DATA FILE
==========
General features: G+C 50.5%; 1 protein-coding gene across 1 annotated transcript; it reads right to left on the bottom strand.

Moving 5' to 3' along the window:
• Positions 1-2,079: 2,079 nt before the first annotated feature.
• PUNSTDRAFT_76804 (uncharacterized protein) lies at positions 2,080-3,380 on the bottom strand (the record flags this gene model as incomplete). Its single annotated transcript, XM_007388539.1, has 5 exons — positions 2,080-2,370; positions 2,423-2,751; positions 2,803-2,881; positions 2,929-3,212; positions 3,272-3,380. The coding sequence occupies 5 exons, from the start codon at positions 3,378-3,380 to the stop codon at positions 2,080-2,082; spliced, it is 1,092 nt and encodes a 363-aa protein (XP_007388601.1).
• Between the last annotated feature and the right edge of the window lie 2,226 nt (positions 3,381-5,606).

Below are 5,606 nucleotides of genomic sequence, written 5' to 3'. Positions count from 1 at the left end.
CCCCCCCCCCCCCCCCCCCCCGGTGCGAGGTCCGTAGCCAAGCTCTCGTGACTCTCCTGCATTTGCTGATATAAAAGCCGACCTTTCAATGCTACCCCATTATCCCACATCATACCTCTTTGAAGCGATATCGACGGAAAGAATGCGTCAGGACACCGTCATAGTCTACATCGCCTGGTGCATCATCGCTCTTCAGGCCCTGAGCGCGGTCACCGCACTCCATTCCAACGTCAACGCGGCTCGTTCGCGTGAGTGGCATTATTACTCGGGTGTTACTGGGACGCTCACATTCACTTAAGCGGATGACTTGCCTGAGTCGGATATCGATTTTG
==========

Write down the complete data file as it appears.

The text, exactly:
General features: G+C 50.5%; 1 protein-coding gene across 1 annotated transcript; it reads right to left on the bottom strand.

Moving 5' to 3' along the window:
• Positions 1-2,079: 2,079 nt before the first annotated feature.
• PUNSTDRAFT_76804 (uncharacterized protein) lies at positions 2,080-3,380 on the bottom strand (the record flags this gene model as incomplete). Its single annotated transcript, XM_007388539.1, has 5 exons — positions 2,080-2,370; positions 2,423-2,751; positions 2,803-2,881; positions 2,929-3,212; positions 3,272-3,380. The coding sequence occupies 5 exons, from the start codon at positions 3,378-3,380 to the stop codon at positions 2,080-2,082; spliced, it is 1,092 nt and encodes a 363-aa protein (XP_007388601.1).
• Between the last annotated feature and the right edge of the window lie 2,226 nt (positions 3,381-5,606).

Below are 5,606 nucleotides of genomic sequence, written 5' to 3'. Positions count from 1 at the left end.
CCCCCCCCCCCCCCCCCCCCCGGTGCGAGGTCCGTAGCCAAGCTCTCGTGACTCTCCTGCATTTGCTGATATAAAAGCCGACCTTTCAATGCTACCCCATTATCCCACATCATACCTCTTTGAAGCGATATCGACGGAAAGAATGCGTCAGGACACCGTCATAGTCTACATCGCCTGGTGCATCATCGCTCTTCAGGCCCTGAGCGCGGTCACCGCACTCCATTCCAACGTCAACGCGGCTCGTTCGCGTGAGTGGCATTATTACTCGGGTGTTACTGGGACGCTCACATTCACTTAAGCGGATGACTTGCCTGAGTCGGATATCGATTTTG